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July 5, 2015

Colin Fletcher, My Hero

 

 

 

 

 

 

 

 

 

The first adventure book I read was The Thousand Mile Summer by Colin Fletcher.  The book describes his backpacking the length of California in 1958. 

By the time I read the book, I had done some backpacking, but just overnight trips.  I hadn’t yet gone on one of my Boy Scout Troop’s fifty milers, no less anything remotely resembling Fletcher’s 1,200 mile walkabout.  I had no car, not much gear, and not much experience. I couldn’t do much.  I could, however, do one hike from my home.  It was a fourteen mile round trip across the Palos Verdes Peninsula and to the ocean. In the spirit of Fletcher’s hikes, I took a long route to the ocean rather than the short hike I knew well.  Along the way, I even glimpsed bits of wilderness---these are hard to spot in suburbia, but they’re there.  And, there was the ocean.

Fletcher’s second book, The Man Who Walked Through Time, makes National Geographic’s list of all time great adventure books.  The trip itself was the first time anybody had backpacked the length of the canyon in a single continuous hike.  David Roberts, in his compilation: Points Unknown:  The Greatest Adventure Writing of the Twentieth Century includes a chapter from that book titled “Transitions.”  In the chapter, Fletcher describes how watching a lizard moved him from the outside world that he had left only a week earlier to a world far more real than anything in our cities and suburbs. 

With this, not to mention how much I enjoyed all of Fletcher’s writing, I decided to re-read The Man Who Walked Through Time.  I had read it a little over 40 years ago, and it was time. 

Between my needing reading glasses and the ease of getting books for my Kindles, I prefer Kindle books over others.  There are still books I choose to read that are not available as Kindle books, but not many.  The Man Who Walked Through Time wasn’t available electronically, but it was a re-read, and so I decided to wait and see.  Checking every few months over a couple of years finally paid off.  I downloaded the book about a week ago. 

While I’ve found myself plodding through some of the books on the “best of lists,” I’m savoring The Man Who Walked Through Time.   I am also understanding why Fletcher caught my imagination with his writing and adventures.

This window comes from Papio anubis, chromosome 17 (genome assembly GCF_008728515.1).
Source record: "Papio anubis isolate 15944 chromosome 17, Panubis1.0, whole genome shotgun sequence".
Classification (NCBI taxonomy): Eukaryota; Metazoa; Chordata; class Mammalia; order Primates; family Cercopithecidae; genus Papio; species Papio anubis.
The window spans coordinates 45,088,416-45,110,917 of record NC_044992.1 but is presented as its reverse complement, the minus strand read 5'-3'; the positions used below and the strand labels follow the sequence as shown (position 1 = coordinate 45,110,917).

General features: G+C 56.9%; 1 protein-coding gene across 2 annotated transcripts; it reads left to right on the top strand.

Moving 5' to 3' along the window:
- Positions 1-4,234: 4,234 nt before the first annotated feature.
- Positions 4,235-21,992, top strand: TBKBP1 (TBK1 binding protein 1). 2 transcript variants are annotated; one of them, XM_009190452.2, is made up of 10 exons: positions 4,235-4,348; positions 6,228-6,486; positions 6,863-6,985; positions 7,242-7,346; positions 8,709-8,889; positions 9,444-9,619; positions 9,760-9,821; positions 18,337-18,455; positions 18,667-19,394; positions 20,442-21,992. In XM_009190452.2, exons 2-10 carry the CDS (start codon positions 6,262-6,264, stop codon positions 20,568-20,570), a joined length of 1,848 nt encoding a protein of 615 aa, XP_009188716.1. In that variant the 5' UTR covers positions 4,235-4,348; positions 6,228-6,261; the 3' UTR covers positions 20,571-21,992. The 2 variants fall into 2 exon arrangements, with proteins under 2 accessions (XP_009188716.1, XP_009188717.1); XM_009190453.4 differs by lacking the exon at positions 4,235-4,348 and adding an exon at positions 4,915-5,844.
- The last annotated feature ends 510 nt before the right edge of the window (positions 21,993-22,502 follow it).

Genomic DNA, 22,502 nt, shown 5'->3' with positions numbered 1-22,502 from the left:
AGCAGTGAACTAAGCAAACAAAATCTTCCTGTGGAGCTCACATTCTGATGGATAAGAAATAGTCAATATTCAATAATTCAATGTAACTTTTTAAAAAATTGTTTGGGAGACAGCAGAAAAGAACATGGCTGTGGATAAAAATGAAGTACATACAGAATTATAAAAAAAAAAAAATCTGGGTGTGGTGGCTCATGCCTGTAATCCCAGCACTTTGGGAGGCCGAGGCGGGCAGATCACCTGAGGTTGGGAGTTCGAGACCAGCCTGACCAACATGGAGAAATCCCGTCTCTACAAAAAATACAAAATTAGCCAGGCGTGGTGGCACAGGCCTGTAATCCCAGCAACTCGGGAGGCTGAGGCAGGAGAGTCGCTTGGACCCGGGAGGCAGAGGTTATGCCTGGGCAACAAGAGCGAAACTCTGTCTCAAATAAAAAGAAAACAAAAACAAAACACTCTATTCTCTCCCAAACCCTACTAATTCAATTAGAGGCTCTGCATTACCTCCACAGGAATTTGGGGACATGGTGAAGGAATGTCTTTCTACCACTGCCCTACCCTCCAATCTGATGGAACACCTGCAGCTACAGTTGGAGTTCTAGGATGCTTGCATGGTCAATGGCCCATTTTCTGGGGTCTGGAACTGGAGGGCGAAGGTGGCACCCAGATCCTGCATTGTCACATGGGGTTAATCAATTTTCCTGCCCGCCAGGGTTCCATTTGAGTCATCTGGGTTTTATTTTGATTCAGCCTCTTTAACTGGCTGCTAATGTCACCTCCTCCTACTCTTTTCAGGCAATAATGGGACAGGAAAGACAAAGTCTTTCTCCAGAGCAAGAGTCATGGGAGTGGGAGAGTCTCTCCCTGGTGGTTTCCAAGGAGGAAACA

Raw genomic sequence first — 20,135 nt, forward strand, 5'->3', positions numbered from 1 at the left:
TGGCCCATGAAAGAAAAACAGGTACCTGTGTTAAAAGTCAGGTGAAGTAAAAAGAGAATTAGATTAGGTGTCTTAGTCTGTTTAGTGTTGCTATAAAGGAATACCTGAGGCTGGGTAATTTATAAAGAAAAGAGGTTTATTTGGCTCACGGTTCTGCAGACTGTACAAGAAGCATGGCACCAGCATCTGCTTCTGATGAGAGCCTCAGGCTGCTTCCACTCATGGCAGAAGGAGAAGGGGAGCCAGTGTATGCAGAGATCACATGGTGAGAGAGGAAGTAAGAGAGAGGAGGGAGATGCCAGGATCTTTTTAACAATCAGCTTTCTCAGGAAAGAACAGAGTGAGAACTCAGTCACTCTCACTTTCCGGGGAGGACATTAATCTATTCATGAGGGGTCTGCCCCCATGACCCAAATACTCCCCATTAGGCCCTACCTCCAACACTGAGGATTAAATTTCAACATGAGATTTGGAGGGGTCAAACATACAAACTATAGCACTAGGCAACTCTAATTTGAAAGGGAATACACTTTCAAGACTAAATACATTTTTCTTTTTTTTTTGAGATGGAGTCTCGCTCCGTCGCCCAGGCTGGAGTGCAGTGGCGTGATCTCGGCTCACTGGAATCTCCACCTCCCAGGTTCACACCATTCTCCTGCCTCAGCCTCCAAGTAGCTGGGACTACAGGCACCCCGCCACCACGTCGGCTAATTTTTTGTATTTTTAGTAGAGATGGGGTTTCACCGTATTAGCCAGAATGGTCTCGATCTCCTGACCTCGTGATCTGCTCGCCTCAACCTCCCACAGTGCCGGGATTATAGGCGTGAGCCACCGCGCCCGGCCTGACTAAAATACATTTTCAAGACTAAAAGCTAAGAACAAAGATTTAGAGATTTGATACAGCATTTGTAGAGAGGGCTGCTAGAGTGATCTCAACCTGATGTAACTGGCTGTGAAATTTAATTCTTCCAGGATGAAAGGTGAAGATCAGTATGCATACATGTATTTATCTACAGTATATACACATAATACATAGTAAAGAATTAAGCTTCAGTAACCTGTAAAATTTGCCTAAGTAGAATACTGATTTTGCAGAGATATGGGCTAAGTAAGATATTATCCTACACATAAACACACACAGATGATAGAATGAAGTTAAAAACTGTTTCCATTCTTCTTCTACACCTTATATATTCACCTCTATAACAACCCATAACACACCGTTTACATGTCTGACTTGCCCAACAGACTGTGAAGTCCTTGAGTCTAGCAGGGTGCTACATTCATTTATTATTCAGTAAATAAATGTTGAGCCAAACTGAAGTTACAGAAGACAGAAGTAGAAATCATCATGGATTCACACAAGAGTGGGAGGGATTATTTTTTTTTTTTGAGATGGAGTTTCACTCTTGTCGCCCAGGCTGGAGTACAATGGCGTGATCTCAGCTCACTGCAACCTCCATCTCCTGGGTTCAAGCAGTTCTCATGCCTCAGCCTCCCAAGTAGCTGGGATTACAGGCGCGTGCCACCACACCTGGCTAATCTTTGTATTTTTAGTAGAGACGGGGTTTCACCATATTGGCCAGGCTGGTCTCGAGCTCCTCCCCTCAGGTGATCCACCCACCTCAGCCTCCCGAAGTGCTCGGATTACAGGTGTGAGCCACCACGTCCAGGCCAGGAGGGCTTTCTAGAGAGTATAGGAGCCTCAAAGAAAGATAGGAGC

Since my initial readings of Fletcher’s books, I did understand that he had an undeniable effect on my approach to hiking, climbing, and skiing, as well as writing about them.  How I write about gear is a conscious mimic of his most popular book, The Complete Walker.  One thing that I had not realized, or perhaps forgot, was a mimic was to sometimes leave my camera behind.    About a third of the way up the canyon, Fletcher dropped his camera in the Colorado River and destroyed it.  At first very upset with himself, he quickly realized that photography interfered with contemplation.  I have sometimes intentionally left my camera behind and used only the “emulsion of memory” so that I could contemplate without worrying about taking pictures. 

Unlike Fletcher, however, I’ve usually regretted doing this.  My memory is quite good, but there’s a very real part of me that loves documentation---you should see my workout and dogs’ workout databases.  Photographs serve to document trips.  I do enjoy sitting down and going through old photos of past adventures.  Conversely, not having those photos, particularly of something spectacular---crossing the Argentiere Basin in the Alps on a crystal clear day would be an example---bothers me more than the photography disturbs my contemplation and I now always bring my camera and take photos. 

Since reading Fletcher’s books, I’ve climbed many peaks in the Cascades, Sierras, and Rockies.  I’ve tried skiing the Haute Route in the Alps and did ski the High Route in the Sierras.  I’ve done long backpacking trips in the Sierras and the Rockies.  The big difference, however, between my reading The Man Who Walked Through Time before having these adventures and now is my perspective as a writer.  Fletcher captured the Grand Canyon, from the layers of rock to the river to the lizard, and how he interacted with it.  That’s what made his book so compelling.  For me, the lesson is simple:  If I capture my interaction with my dogs and my interaction with the winter and my love of both, my writing will be compelling too. 

I’ve been fortunate to have many heroes during my life.  Among these is The Man Who Walked Through Time, Colin Fletcher.

   
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